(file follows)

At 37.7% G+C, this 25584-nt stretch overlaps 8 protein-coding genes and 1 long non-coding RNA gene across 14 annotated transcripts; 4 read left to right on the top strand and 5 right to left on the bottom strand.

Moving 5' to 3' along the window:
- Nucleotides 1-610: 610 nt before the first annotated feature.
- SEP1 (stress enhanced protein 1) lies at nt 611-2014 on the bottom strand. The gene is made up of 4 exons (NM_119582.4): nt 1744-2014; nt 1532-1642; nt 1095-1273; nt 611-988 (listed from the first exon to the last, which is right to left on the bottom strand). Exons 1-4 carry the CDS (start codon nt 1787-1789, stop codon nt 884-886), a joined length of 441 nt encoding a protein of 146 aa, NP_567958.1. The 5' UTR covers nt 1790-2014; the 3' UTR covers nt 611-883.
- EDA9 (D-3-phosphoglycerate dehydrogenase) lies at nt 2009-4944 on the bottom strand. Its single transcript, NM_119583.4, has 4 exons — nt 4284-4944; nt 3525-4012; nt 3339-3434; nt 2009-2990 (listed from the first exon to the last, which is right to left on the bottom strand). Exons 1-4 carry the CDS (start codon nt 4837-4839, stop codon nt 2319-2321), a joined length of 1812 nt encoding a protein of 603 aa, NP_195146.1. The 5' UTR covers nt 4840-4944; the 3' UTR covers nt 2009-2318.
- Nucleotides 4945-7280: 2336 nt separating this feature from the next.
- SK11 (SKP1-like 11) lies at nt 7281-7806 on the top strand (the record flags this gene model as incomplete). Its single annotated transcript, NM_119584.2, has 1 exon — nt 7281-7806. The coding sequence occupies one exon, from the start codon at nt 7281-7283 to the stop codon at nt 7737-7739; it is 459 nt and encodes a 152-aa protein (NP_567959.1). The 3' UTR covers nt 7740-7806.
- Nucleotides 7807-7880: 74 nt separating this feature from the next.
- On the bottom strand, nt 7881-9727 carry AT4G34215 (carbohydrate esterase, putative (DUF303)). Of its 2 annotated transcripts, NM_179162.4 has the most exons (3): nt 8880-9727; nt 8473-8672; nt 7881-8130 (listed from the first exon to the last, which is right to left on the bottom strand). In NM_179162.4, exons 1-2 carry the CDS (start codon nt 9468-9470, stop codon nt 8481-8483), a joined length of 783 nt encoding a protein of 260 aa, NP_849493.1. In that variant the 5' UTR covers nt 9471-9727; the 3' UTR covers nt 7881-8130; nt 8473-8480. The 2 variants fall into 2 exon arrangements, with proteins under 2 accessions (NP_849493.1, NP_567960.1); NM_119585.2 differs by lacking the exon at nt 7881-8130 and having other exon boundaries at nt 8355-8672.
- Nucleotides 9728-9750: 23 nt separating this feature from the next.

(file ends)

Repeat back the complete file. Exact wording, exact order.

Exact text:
At 37.7% G+C, this 25584-nt stretch overlaps 8 protein-coding genes and 1 long non-coding RNA gene across 14 annotated transcripts; 4 read left to right on the top strand and 5 right to left on the bottom strand.

Moving 5' to 3' along the window:
- Nucleotides 1-610: 610 nt before the first annotated feature.
- SEP1 (stress enhanced protein 1) lies at nt 611-2014 on the bottom strand. The gene is made up of 4 exons (NM_119582.4): nt 1744-2014; nt 1532-1642; nt 1095-1273; nt 611-988 (listed from the first exon to the last, which is right to left on the bottom strand). Exons 1-4 carry the CDS (start codon nt 1787-1789, stop codon nt 884-886), a joined length of 441 nt encoding a protein of 146 aa, NP_567958.1. The 5' UTR covers nt 1790-2014; the 3' UTR covers nt 611-883.
- EDA9 (D-3-phosphoglycerate dehydrogenase) lies at nt 2009-4944 on the bottom strand. Its single transcript, NM_119583.4, has 4 exons — nt 4284-4944; nt 3525-4012; nt 3339-3434; nt 2009-2990 (listed from the first exon to the last, which is right to left on the bottom strand). Exons 1-4 carry the CDS (start codon nt 4837-4839, stop codon nt 2319-2321), a joined length of 1812 nt encoding a protein of 603 aa, NP_195146.1. The 5' UTR covers nt 4840-4944; the 3' UTR covers nt 2009-2318.
- Nucleotides 4945-7280: 2336 nt separating this feature from the next.
- SK11 (SKP1-like 11) lies at nt 7281-7806 on the top strand (the record flags this gene model as incomplete). Its single annotated transcript, NM_119584.2, has 1 exon — nt 7281-7806. The coding sequence occupies one exon, from the start codon at nt 7281-7283 to the stop codon at nt 7737-7739; it is 459 nt and encodes a 152-aa protein (NP_567959.1). The 3' UTR covers nt 7740-7806.
- Nucleotides 7807-7880: 74 nt separating this feature from the next.
- On the bottom strand, nt 7881-9727 carry AT4G34215 (carbohydrate esterase, putative (DUF303)). Of its 2 annotated transcripts, NM_179162.4 has the most exons (3): nt 8880-9727; nt 8473-8672; nt 7881-8130 (listed from the first exon to the last, which is right to left on the bottom strand). In NM_179162.4, exons 1-2 carry the CDS (start codon nt 9468-9470, stop codon nt 8481-8483), a joined length of 783 nt encoding a protein of 260 aa, NP_849493.1. In that variant the 5' UTR covers nt 9471-9727; the 3' UTR covers nt 7881-8130; nt 8473-8480. The 2 variants fall into 2 exon arrangements, with proteins under 2 accessions (NP_849493.1, NP_567960.1); NM_119585.2 differs by lacking the exon at nt 7881-8130 and having other exon boundaries at nt 8355-8672.
- Nucleotides 9728-9750: 23 nt separating this feature from the next.